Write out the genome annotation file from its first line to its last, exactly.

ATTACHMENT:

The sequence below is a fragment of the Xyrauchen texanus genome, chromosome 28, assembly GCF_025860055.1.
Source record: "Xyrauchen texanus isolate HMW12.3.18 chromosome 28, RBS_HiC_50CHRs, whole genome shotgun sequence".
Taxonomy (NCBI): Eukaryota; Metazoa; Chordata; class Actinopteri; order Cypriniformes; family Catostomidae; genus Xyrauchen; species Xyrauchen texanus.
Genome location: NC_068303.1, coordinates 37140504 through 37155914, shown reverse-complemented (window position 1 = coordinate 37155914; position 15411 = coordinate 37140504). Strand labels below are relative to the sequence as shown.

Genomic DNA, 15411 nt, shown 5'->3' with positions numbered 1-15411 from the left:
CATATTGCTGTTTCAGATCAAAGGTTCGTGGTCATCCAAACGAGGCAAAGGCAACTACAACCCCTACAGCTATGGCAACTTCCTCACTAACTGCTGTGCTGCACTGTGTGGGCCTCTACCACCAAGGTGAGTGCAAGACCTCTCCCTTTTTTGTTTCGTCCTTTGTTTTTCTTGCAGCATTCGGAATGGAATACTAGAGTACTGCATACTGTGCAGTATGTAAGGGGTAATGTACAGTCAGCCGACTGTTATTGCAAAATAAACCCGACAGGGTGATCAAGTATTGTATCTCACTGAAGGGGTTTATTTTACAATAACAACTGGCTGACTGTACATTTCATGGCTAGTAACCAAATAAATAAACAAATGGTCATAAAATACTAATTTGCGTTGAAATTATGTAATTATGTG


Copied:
The sequence below is a fragment of the Xyrauchen texanus genome, chromosome 28, assembly GCF_025860055.1.
Source record: "Xyrauchen texanus isolate HMW12.3.18 chromosome 28, RBS_HiC_50CHRs, whole genome shotgun sequence".
Taxonomy (NCBI): Eukaryota; Metazoa; Chordata; class Actinopteri; order Cypriniformes; family Catostomidae; genus Xyrauchen; species Xyrauchen texanus.
Genome location: NC_068303.1, coordinates 37140504 through 37155914, shown reverse-complemented (window position 1 = coordinate 37155914; position 15411 = coordinate 37140504). Strand labels below are relative to the sequence as shown.

Genomic DNA, 15411 nt, shown 5'->3' with positions numbered 1-15411 from the left:
CATATTGCTGTTTCAGATCAAAGGTTCGTGGTCATCCAAACGAGGCAAAGGCAACTACAACCCCTACAGCTATGGCAACTTCCTCACTAACTGCTGTGCTGCACTGTGTGGGCCTCTACCACCAAGGTGAGTGCAAGACCTCTCCCTTTTTTGTTTCGTCCTTTGTTTTTCTTGCAGCATTCGGAATGGAATACTAGAGTACTGCATACTGTGCAGTATGTAAGGGGTAATGTACAGTCAGCCGACTGTTATTGCAAAATAAACCCGACAGGGTGATCAAGTATTGTATCTCACTGAAGGGGTTTATTTTACAATAACAACTGGCTGACTGTACATTTCATGGCTAGTAACCAAATAAATAAACAAATGGTCATAAAATACTAATTTGCGTTGAAATTATGTAATTATGTG